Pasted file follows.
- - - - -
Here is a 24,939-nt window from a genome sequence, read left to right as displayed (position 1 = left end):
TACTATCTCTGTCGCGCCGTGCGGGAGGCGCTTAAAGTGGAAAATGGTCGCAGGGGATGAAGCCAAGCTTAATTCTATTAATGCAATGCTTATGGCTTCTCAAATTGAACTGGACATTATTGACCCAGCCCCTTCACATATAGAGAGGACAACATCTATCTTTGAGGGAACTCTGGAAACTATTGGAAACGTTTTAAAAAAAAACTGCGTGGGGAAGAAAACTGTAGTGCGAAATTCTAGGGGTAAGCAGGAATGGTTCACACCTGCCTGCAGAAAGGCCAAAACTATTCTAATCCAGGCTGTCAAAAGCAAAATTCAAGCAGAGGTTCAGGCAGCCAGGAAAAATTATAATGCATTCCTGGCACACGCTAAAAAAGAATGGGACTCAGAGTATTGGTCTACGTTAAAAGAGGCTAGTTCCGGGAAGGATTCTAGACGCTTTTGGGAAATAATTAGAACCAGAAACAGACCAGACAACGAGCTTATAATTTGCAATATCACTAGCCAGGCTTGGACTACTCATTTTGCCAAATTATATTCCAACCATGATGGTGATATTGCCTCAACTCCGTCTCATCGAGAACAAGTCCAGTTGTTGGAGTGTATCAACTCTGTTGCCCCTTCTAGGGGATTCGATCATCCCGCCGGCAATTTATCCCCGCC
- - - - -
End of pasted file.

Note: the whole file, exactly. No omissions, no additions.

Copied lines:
Here is a 24,939-nt window from a genome sequence, read left to right as displayed (position 1 = left end):
TACTATCTCTGTCGCGCCGTGCGGGAGGCGCTTAAAGTGGAAAATGGTCGCAGGGGATGAAGCCAAGCTTAATTCTATTAATGCAATGCTTATGGCTTCTCAAATTGAACTGGACATTATTGACCCAGCCCCTTCACATATAGAGAGGACAACATCTATCTTTGAGGGAACTCTGGAAACTATTGGAAACGTTTTAAAAAAAAACTGCGTGGGGAAGAAAACTGTAGTGCGAAATTCTAGGGGTAAGCAGGAATGGTTCACACCTGCCTGCAGAAAGGCCAAAACTATTCTAATCCAGGCTGTCAAAAGCAAAATTCAAGCAGAGGTTCAGGCAGCCAGGAAAAATTATAATGCATTCCTGGCACACGCTAAAAAAGAATGGGACTCAGAGTATTGGTCTACGTTAAAAGAGGCTAGTTCCGGGAAGGATTCTAGACGCTTTTGGGAAATAATTAGAACCAGAAACAGACCAGACAACGAGCTTATAATTTGCAATATCACTAGCCAGGCTTGGACTACTCATTTTGCCAAATTATATTCCAACCATGATGGTGATATTGCCTCAACTCCGTCTCATCGAGAACAAGTCCAGTTGTTGGAGTGTATCAACTCTGTTGCCCCTTCTAGGGGATTCGATCATCCCGCCGGCAATTTATCCCCGCC